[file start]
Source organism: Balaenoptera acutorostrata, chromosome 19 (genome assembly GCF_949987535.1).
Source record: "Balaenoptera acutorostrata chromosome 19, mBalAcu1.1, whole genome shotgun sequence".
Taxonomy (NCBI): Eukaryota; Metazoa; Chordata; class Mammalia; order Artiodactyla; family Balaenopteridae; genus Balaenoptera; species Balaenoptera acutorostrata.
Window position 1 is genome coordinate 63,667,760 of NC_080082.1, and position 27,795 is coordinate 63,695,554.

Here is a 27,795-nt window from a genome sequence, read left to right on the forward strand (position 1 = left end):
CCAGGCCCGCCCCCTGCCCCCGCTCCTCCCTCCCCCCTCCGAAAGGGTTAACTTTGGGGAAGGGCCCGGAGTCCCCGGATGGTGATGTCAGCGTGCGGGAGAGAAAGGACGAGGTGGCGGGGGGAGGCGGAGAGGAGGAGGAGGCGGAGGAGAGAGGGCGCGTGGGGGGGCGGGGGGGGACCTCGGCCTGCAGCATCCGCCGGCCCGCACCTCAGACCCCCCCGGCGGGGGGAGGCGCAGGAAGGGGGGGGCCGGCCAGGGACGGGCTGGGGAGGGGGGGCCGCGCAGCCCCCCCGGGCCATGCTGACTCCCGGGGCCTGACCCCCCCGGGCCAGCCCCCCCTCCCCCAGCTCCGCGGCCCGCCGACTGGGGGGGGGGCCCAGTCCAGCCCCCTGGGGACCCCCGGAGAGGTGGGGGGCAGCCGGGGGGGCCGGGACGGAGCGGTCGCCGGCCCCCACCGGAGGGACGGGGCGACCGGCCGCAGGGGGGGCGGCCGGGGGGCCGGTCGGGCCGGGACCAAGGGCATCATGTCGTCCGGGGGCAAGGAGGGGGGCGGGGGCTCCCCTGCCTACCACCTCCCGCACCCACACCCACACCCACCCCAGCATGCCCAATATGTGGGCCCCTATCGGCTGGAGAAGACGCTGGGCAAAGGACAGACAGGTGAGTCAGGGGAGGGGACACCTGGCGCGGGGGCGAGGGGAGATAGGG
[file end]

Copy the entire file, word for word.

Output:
Source organism: Balaenoptera acutorostrata, chromosome 19 (genome assembly GCF_949987535.1).
Source record: "Balaenoptera acutorostrata chromosome 19, mBalAcu1.1, whole genome shotgun sequence".
Taxonomy (NCBI): Eukaryota; Metazoa; Chordata; class Mammalia; order Artiodactyla; family Balaenopteridae; genus Balaenoptera; species Balaenoptera acutorostrata.
Window position 1 is genome coordinate 63,667,760 of NC_080082.1, and position 27,795 is coordinate 63,695,554.

Here is a 27,795-nt window from a genome sequence, read left to right on the forward strand (position 1 = left end):
CCAGGCCCGCCCCCTGCCCCCGCTCCTCCCTCCCCCCTCCGAAAGGGTTAACTTTGGGGAAGGGCCCGGAGTCCCCGGATGGTGATGTCAGCGTGCGGGAGAGAAAGGACGAGGTGGCGGGGGGAGGCGGAGAGGAGGAGGAGGCGGAGGAGAGAGGGCGCGTGGGGGGGCGGGGGGGGACCTCGGCCTGCAGCATCCGCCGGCCCGCACCTCAGACCCCCCCGGCGGGGGGAGGCGCAGGAAGGGGGGGGCCGGCCAGGGACGGGCTGGGGAGGGGGGGCCGCGCAGCCCCCCCGGGCCATGCTGACTCCCGGGGCCTGACCCCCCCGGGCCAGCCCCCCCTCCCCCAGCTCCGCGGCCCGCCGACTGGGGGGGGGGCCCAGTCCAGCCCCCTGGGGACCCCCGGAGAGGTGGGGGGCAGCCGGGGGGGCCGGGACGGAGCGGTCGCCGGCCCCCACCGGAGGGACGGGGCGACCGGCCGCAGGGGGGGCGGCCGGGGGGCCGGTCGGGCCGGGACCAAGGGCATCATGTCGTCCGGGGGCAAGGAGGGGGGCGGGGGCTCCCCTGCCTACCACCTCCCGCACCCACACCCACACCCACCCCAGCATGCCCAATATGTGGGCCCCTATCGGCTGGAGAAGACGCTGGGCAAAGGACAGACAGGTGAGTCAGGGGAGGGGACACCTGGCGCGGGGGCGAGGGGAGATAGGG